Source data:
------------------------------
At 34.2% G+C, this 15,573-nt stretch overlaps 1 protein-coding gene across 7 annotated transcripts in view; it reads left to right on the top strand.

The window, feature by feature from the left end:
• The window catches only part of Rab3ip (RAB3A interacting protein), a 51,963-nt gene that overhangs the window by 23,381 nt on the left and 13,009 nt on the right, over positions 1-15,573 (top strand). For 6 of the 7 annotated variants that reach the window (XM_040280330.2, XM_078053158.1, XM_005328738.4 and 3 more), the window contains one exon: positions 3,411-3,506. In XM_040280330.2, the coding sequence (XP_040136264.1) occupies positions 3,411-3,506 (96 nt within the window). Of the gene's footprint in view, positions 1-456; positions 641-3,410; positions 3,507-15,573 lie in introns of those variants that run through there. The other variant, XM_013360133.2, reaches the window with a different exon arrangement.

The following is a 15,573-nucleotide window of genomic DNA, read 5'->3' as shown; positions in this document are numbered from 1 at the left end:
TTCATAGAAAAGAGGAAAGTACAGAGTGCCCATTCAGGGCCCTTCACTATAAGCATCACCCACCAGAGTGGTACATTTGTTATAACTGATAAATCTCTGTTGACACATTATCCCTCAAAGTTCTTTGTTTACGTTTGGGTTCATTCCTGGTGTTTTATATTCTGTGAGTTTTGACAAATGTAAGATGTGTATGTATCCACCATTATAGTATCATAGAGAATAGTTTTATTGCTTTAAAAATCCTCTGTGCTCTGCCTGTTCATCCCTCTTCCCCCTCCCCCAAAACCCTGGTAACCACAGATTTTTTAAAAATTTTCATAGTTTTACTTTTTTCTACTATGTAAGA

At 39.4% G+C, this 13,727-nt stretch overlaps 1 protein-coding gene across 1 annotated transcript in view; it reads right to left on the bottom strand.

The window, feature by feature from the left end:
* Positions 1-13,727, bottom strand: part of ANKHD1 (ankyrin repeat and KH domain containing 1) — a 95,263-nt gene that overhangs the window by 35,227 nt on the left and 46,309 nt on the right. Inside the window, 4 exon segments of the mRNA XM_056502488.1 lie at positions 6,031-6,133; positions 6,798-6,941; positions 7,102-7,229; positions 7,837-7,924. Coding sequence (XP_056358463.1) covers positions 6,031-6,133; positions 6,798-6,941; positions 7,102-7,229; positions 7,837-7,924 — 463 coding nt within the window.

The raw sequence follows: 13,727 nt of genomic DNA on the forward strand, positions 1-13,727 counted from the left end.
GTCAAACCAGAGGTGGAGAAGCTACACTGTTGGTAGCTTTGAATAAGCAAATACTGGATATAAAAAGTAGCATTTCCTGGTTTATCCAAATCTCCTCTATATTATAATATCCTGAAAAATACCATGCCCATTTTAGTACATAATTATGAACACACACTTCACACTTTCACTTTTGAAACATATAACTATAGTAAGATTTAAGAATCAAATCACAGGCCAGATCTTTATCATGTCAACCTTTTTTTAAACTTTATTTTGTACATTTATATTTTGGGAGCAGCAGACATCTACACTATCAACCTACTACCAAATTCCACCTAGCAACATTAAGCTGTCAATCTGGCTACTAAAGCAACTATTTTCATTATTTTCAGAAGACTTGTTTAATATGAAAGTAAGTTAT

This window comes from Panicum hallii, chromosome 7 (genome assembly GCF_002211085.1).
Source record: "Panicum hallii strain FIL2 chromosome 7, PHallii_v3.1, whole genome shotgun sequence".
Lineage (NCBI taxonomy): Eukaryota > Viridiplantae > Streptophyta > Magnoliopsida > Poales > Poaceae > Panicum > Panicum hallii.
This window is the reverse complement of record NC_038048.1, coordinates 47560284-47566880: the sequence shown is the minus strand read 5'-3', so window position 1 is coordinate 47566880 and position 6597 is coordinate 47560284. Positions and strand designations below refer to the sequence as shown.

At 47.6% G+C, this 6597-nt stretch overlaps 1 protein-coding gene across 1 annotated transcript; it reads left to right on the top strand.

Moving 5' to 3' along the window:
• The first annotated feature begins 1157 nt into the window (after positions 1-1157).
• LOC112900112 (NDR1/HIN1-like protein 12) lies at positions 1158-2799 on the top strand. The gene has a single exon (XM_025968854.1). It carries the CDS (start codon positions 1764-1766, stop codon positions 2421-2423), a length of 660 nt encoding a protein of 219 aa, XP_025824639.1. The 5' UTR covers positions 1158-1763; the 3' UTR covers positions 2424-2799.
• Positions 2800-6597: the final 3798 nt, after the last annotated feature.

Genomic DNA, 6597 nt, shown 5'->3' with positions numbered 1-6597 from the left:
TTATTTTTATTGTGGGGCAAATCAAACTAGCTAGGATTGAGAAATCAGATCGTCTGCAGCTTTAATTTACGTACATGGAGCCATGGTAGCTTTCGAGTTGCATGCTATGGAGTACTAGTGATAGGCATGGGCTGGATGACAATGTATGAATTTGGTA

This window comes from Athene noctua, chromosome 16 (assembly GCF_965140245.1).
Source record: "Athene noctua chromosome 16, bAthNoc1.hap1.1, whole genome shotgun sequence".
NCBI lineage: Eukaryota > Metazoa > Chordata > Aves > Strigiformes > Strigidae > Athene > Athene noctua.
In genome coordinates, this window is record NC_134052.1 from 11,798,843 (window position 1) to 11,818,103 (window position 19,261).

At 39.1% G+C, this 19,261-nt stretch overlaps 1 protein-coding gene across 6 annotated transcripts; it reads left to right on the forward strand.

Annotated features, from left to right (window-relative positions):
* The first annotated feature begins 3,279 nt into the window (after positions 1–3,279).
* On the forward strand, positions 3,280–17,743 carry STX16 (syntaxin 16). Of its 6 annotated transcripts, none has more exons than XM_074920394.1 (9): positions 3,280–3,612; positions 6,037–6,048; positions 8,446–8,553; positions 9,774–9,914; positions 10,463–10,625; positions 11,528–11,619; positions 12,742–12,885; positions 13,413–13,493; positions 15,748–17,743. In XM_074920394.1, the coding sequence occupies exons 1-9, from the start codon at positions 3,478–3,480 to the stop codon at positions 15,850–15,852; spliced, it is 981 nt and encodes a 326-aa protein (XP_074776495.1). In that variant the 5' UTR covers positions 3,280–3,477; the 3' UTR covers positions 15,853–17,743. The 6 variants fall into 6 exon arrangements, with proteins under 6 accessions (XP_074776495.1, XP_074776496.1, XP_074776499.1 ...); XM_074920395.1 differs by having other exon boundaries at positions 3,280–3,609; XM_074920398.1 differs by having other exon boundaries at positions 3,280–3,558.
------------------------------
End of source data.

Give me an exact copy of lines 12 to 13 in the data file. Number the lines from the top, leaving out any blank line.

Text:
Source record: "Panicum hallii strain FIL2 chromosome 7, PHallii_v3.1, whole genome shotgun sequence".
Lineage (NCBI taxonomy): Eukaryota > Viridiplantae > Streptophyta > Magnoliopsida > Poales > Poaceae > Panicum > Panicum hallii.